Google denies claim that it’s tracking internet users when incognito mode is on

Google search

Google is disputing a study released by competing privacy-focused search engine DuckDuckGo that claims the search giant is tracking users across the internet in order to deliver personalized search results, even when incognito mode is enabled. DuckDuckGo claimed that Google is using personal information — ranging from search and browsing history to online purchases — to tailor search results in what the competitor calls “Google’s filter bubble.”

“These editorialized results are informed by the personal information Google has on you (like your search, browsing, and purchase history), and puts you in a bubble based on what Google’s algorithms think you’re most likely to click on,” DuckDuckGo said in a blog post outlining its privacy research study. As part of its findings, DuckDuckGo noted that participants saw search results that were unique to them. Moreover, enabling private browsing mode did little to affect how search results could vary from user to user. “Private browsing mode and being logged out of Google offered very little filter bubble protection. These tactics simply do not provide the anonymity most people expect. In fact, it’s simply not possible to use Google search and avoid its filter bubble.

“We saw that when randomly comparing people’s private modes to each other, there was more than double the variation than when comparing someone’s private mode to their normal mode,” DuckDuck Go continued. “We often hear of confusion that private browsing mode enables anonymity on the web, but this finding demonstrates that Google tailors search results regardless of browsing mode.”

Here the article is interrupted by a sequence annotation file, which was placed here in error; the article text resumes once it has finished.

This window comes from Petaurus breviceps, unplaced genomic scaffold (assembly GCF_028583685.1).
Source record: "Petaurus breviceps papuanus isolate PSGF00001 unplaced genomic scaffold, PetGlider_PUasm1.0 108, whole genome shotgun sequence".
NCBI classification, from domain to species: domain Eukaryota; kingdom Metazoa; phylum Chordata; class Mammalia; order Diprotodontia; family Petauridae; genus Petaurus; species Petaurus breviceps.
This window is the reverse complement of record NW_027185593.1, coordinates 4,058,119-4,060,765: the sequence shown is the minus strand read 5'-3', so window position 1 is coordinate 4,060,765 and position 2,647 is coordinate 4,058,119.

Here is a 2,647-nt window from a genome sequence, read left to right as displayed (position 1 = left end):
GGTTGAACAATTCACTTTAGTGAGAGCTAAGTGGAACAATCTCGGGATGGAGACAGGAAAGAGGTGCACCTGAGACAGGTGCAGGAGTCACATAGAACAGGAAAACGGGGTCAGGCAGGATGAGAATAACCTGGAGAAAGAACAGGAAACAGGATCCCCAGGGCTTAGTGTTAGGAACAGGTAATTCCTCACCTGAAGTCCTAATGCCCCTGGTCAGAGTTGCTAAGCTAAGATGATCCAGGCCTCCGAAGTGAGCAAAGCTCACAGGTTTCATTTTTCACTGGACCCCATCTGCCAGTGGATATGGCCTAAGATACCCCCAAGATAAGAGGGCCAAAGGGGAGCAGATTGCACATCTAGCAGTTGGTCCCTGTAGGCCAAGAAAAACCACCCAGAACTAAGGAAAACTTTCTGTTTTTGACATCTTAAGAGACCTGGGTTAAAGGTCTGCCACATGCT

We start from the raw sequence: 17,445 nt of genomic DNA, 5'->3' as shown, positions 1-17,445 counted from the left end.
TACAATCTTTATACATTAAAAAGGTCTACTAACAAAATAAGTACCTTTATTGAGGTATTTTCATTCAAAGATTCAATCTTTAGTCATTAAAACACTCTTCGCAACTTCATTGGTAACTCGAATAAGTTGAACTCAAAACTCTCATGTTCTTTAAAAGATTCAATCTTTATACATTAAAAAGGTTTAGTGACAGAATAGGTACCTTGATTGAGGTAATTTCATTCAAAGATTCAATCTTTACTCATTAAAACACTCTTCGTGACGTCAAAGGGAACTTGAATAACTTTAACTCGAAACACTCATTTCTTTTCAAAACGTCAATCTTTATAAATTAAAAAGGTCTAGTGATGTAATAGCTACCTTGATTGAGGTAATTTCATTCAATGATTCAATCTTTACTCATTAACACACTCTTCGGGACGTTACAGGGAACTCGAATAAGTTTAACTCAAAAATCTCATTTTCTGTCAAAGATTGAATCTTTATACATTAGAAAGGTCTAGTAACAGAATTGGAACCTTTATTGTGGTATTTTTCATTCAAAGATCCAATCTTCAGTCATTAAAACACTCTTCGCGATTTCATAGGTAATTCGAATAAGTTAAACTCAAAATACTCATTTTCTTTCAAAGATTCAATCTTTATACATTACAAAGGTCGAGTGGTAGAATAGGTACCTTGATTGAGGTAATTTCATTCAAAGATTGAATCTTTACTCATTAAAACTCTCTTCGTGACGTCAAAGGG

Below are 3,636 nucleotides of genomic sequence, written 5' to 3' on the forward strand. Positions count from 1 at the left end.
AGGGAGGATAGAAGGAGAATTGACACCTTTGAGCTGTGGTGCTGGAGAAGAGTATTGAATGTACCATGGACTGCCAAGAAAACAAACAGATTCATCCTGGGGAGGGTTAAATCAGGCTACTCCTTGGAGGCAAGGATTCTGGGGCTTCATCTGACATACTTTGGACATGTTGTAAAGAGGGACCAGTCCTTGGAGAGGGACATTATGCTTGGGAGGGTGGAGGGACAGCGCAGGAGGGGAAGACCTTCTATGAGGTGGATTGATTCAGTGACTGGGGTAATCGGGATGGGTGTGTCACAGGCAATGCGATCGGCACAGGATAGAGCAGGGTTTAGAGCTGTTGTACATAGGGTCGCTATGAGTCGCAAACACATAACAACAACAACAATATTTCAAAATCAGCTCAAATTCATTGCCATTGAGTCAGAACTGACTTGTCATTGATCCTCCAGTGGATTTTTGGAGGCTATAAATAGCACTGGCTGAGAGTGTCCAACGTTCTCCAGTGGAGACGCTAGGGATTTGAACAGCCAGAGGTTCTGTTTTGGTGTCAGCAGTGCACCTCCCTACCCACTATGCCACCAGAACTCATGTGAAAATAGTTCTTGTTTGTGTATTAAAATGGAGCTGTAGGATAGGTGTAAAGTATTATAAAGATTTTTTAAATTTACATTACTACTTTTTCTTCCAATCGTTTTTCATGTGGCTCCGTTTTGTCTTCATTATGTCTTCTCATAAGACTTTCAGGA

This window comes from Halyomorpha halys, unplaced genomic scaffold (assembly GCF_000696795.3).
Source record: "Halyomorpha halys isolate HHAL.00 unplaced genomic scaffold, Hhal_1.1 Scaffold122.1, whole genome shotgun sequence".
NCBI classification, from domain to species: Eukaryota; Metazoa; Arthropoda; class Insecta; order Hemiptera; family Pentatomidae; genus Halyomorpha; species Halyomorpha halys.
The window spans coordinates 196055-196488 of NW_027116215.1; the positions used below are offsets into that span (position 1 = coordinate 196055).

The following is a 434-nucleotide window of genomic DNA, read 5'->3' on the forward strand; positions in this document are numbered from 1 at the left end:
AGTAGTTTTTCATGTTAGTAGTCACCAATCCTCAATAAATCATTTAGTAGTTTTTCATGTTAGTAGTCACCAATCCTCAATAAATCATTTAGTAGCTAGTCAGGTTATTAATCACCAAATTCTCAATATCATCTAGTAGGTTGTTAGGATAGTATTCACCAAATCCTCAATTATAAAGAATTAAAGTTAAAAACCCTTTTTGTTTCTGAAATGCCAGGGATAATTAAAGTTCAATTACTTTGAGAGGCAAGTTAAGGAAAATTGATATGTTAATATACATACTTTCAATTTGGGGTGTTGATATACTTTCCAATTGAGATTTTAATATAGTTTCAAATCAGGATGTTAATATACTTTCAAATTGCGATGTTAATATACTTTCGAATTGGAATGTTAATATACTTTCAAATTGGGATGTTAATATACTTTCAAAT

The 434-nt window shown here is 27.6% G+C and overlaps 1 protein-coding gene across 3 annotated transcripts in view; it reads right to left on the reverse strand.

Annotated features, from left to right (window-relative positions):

Of concern are search results delivered when users searched for political topics, DuckDuckGo highlighted. The company explored how search results related to political topics may have impacted the 2012 presidential election after the publication of a 2012 Wall Street Journal article that claimed Google “often customizes the results of people who have recently searched for ‘Obama’ — but not those who have recently searched for ‘Romney.'” The influence of technology companies on politics has been called into question in recent months, and Google was part of a legislative inquiry after the company received criticism from President Donald Trump that the search engine may have used its position to censor conservative voices, a charge that Google continues to vehemently deny.

Following the publication of the DuckDuckGo’s privacy research on 9to5 Google, Google disputed the study, noting that the research methods were flawed. “This study’s methodology and conclusions are flawed since they are based on the assumption that any difference in search results are based on rationalization,” Google retorted. “That is simply not true. In fact, there are a number of factors that can lead to slight differences, including time and location, which this study doesn’t appear to have controlled for effectively.”

This isn’t the first time that Google has been under fire for privacy confusion related to incognito mode. When Google launched its updated Chrome 69 browser, the company faced backlash after researchers pointed out that the use of cookies may still allow Google to follow you on the internet even when private browsing mode is enabled, a hypothesis that Google refuted.

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